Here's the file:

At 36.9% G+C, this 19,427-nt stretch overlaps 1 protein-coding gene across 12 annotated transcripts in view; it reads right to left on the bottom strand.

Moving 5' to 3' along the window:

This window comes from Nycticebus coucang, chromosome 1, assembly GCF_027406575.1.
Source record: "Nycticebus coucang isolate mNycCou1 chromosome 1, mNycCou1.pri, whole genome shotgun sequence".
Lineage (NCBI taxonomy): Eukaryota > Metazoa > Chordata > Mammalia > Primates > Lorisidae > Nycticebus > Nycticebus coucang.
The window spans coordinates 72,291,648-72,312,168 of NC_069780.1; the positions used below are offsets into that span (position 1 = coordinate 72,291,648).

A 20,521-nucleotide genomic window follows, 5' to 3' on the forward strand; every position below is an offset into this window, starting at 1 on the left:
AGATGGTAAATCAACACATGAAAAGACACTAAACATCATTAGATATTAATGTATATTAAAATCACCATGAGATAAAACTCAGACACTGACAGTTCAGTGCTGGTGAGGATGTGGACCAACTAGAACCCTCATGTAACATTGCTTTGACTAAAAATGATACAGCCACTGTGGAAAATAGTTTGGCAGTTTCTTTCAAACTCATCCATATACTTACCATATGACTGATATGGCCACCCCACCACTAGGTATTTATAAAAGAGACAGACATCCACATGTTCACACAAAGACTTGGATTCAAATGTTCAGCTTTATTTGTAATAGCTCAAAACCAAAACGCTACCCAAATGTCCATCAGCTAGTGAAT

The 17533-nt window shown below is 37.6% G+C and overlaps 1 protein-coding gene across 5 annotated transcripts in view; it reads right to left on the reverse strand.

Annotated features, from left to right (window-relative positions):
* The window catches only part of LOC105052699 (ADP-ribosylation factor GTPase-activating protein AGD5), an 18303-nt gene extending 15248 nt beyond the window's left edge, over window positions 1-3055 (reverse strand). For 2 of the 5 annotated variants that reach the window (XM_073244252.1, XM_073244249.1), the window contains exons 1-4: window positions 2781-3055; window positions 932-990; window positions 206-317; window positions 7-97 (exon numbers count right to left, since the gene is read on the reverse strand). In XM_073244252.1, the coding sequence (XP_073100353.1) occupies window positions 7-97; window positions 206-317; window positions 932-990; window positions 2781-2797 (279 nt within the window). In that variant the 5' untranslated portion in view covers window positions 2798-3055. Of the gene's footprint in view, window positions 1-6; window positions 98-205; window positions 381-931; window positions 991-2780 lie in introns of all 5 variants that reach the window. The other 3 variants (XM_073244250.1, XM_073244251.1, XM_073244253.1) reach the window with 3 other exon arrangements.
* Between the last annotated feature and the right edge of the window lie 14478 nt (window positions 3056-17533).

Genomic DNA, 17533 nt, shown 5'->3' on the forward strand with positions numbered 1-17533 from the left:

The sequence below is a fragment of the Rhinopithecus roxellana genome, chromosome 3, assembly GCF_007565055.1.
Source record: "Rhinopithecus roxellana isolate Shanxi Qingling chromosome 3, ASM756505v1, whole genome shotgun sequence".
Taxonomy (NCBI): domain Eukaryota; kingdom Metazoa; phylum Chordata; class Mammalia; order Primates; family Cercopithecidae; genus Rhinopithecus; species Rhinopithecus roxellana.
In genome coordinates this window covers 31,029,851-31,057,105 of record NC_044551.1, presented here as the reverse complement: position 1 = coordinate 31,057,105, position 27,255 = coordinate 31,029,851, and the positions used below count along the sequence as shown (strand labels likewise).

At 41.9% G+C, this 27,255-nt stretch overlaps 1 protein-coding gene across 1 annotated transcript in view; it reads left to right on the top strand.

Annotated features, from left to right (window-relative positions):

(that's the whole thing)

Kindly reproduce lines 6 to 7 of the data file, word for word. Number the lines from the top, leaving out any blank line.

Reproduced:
The window spans coordinates 72,291,648-72,312,168 of NC_069780.1; the positions used below are offsets into that span (position 1 = coordinate 72,291,648).

A 20,521-nucleotide genomic window follows, 5' to 3' on the forward strand; every position below is an offset into this window, starting at 1 on the left: